NUTLEY, NJ — Back on March 5, 1945, more than 200 Nutleyites gathered in the Stockton Room of the Nutley Public Library for the momentous formation of the Nutley Historical Society. Seventy-five years later, approximately 50 Nutleyites gathered at the Nutley Museum to celebrate the society’s anniversary and many successes.
On March 5, 2020, Nutley officials gathered with residents on what was also the 102nd anniversary of Nutley’s incorporation.
“There probably is no more important place in Nutley than the Nutley Historical Society, because it keeps the memories and the memorabilia of our town. There is no better place to be,” John Demmer, Nutley’s township historian, told the Nutley Journal at the event.
Keeping Nutley’s history alive and accessible is no easy feat. In a presentation about the historical society’s recent undertakings and accomplishments, Nutley Museum Director John Simko discussed the mural project undertaken at John H. Walker Middle School, where, beginning in 1934, back when the building was the high school, the community painted five murals into five of the six niches in the building.
“This project required taking off 75 years of dirt, grime and coal dust,” Simko said, adding that the historical society decided to complete the project and paint a mural in the sixth niche. Just as the original project had enlisted the help of students, 17 middle schoolers submitted designs for a mural celebrating the Nutley Amateur Circus, an 1894 fundraiser at which Annie Oakley performed to raise money to create a Nutley Red Cross chapter. Just this past winter, the sixth and final mural was hung among the completely restored other five murals.
Simko also highlighted a project in which the society rescued two tons of cast-iron gates from Vincent Methodist Cemetery. The 19th-century gates are notable for many reasons, among them that there was no welding involved in their creation — only pins and bolts. Having already cleaned the gates, the society is now discussing what needs to be repaired and where to put the fully restored gates.
“Our mission is to collect and interpret and preserve that history and especially to share it,” Simko said.
As part of that mission, the Nutley Museum has also been expanding its holdings and its scope. The museum now features art, as well.
“For such a small place, Nutley has got a lot of interesting history. Nutleyites are proud of their town and love that there is a place that celebrates our past. It doesn’t hurt that our collection is housed in such a charming setting,” Simko told the Nutley Journal. “The museum has made the effort to reinterpret our collections for new generations. We’ve also gone through the hundreds of items that have sat in storage for many years to see what might be interesting to today’s audiences. We have expanded and reorganized our incredible Annie Oakley collection and have made an effort to acquire works from Nutley artists, past and present.”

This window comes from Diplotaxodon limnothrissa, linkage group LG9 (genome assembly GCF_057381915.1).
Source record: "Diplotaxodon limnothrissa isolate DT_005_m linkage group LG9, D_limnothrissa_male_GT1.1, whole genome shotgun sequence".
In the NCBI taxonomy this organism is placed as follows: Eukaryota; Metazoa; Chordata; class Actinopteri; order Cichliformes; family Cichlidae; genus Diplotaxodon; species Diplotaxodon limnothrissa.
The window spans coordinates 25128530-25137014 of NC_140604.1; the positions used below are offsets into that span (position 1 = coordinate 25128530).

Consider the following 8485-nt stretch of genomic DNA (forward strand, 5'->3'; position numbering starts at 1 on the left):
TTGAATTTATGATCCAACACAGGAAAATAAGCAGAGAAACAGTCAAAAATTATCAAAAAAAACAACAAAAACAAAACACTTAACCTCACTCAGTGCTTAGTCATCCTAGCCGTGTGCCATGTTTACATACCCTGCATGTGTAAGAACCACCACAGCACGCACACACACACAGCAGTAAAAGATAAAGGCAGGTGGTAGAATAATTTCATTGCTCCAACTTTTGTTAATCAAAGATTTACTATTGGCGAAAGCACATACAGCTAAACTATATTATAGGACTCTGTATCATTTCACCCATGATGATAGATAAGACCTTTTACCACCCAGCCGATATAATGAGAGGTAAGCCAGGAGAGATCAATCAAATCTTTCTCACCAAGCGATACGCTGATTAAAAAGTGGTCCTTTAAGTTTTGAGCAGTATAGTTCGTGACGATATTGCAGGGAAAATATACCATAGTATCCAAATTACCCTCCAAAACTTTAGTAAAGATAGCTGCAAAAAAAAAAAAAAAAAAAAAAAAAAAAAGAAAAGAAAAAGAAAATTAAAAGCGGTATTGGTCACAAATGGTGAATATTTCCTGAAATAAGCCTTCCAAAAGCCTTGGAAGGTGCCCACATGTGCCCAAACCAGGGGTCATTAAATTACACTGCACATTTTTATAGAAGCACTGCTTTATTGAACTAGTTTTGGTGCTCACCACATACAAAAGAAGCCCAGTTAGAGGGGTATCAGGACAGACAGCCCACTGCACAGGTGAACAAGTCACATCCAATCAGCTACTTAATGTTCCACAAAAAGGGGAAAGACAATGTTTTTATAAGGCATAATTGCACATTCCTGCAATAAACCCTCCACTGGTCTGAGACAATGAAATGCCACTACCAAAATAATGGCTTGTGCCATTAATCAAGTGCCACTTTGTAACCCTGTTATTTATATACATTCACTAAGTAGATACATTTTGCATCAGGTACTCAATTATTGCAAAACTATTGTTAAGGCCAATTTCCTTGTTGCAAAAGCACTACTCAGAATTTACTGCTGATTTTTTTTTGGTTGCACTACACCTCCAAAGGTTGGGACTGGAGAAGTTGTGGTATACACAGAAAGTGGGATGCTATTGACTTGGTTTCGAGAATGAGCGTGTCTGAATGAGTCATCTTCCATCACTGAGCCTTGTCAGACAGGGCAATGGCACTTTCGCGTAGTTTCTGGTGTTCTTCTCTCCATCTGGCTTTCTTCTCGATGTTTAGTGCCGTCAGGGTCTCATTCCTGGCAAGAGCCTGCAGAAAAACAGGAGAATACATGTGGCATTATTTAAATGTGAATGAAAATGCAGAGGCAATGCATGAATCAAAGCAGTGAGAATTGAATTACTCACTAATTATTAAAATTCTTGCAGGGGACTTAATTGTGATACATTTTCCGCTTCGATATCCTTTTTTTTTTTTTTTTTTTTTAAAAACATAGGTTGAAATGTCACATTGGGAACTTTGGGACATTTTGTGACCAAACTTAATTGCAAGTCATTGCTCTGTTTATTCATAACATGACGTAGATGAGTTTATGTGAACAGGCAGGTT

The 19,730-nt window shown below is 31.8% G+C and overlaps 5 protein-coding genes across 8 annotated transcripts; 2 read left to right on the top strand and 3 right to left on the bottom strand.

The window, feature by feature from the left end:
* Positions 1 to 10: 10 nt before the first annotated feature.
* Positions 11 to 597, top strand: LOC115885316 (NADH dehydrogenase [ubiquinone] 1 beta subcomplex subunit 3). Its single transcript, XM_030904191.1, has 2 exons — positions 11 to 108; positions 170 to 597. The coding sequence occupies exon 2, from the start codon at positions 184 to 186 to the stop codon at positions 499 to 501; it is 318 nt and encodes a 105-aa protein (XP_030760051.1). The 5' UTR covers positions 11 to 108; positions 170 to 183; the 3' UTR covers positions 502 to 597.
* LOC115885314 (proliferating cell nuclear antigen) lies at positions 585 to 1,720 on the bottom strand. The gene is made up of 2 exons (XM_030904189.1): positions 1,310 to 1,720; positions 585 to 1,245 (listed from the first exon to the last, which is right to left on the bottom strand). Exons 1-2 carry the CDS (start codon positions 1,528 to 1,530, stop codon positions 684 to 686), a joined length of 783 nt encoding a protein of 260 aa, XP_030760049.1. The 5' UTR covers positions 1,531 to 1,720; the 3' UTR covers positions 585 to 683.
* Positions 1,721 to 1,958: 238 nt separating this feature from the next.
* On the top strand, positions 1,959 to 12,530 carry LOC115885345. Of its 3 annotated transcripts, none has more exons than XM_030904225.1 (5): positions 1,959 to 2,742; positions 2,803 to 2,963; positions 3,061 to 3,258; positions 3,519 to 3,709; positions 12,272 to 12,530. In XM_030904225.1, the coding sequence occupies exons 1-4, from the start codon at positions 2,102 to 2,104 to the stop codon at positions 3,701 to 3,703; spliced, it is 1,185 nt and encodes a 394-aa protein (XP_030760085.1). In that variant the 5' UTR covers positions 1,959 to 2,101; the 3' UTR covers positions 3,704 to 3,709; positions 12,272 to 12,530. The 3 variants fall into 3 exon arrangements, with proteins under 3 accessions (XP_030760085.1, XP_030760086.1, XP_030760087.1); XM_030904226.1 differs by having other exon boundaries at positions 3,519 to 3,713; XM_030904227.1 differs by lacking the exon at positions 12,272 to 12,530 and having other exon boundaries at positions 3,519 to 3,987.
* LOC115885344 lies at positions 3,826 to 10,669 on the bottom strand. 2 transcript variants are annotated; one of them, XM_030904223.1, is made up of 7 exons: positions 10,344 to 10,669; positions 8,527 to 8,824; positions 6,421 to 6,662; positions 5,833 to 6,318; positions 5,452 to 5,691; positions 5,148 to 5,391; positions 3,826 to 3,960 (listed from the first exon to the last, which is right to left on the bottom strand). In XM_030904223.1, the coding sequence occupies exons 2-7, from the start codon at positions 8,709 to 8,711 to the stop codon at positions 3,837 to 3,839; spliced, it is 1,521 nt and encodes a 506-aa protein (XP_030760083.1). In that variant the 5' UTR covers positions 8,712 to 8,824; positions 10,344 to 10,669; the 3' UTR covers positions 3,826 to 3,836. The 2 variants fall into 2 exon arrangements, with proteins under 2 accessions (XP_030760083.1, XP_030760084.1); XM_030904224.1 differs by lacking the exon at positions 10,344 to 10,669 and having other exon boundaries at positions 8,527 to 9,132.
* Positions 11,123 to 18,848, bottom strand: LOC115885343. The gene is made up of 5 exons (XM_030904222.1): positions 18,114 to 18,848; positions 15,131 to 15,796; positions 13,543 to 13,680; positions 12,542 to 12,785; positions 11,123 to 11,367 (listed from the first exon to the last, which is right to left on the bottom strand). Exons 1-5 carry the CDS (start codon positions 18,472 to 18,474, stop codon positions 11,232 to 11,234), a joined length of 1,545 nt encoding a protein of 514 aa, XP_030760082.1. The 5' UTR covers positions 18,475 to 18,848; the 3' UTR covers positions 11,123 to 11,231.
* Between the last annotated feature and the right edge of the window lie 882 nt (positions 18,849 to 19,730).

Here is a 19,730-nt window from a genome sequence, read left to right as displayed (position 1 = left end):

The society’s work wouldn’t be possible without so many committed members.
“We’re here to promote and preserve Nutley’s great history,” society President Domenick Tibaldo told the Journal. “We’re blessed with an exceptional board — a tremendous, tremendous board.”
At the anniversary celebration, members truly enjoyed remembering back 75 years to when the society was first formed.
“I remember it like it was yesterday; I think I was negative 13 at the time,” Tibaldo joked.
While Tibaldo may not have been there at the founding, one attendee was: Silas Mountsier. Back in 1945, Mountsier was a student at Nutley High School, and he attended the formation at the urging of his teacher, who was active in the campaign.
“The historical society has been growing very nicely,” Mountsier told the Journal. “It’s a great organization and this is a great thing for them to have.”
In addition to preserving Nutley’s history, the society also helps residents connect to their town on a deeper level. This was the case for Dianne Wilson, who has lived in Nutley since 1965 with her husband, Dave, who is a lifelong Nutley resident.
“When I moved here I didn’t know any of the history, and then when I started learning the history I was amazed,” Wilson said.
Wilson’s love of Nutley’s history began when she learned that Annie Oakley is one of the town’s famous former residents. According to Wilson, she loved Annie Oakley when she was young, so much so that her father taught her to shoot, and her family used to call her “Di-Annie Oakley.” But her connection to Oakley goes deeper than a silly nickname; just as Oakley performed at the Nutley Amateur Circus to help found Nutley’s Red Cross chapter, Wilson was heavily involved in the Red Cross, campaigning on the local and state level for CPR certification to be open for anyone to acquire.
“Nutley was the first town to teach anybody” — even nonmedical professionals — “first aid and CPR, then all of Essex County, then New Jersey was the first state to have it as a law,” Wilson said.
Perhaps a few decades down the line, future Nutleyites will gather at the Nutley Museum for an exhibit on Wilson, the Nutley Red Cross and CPR for everyone.
Photos by Yael Katzwer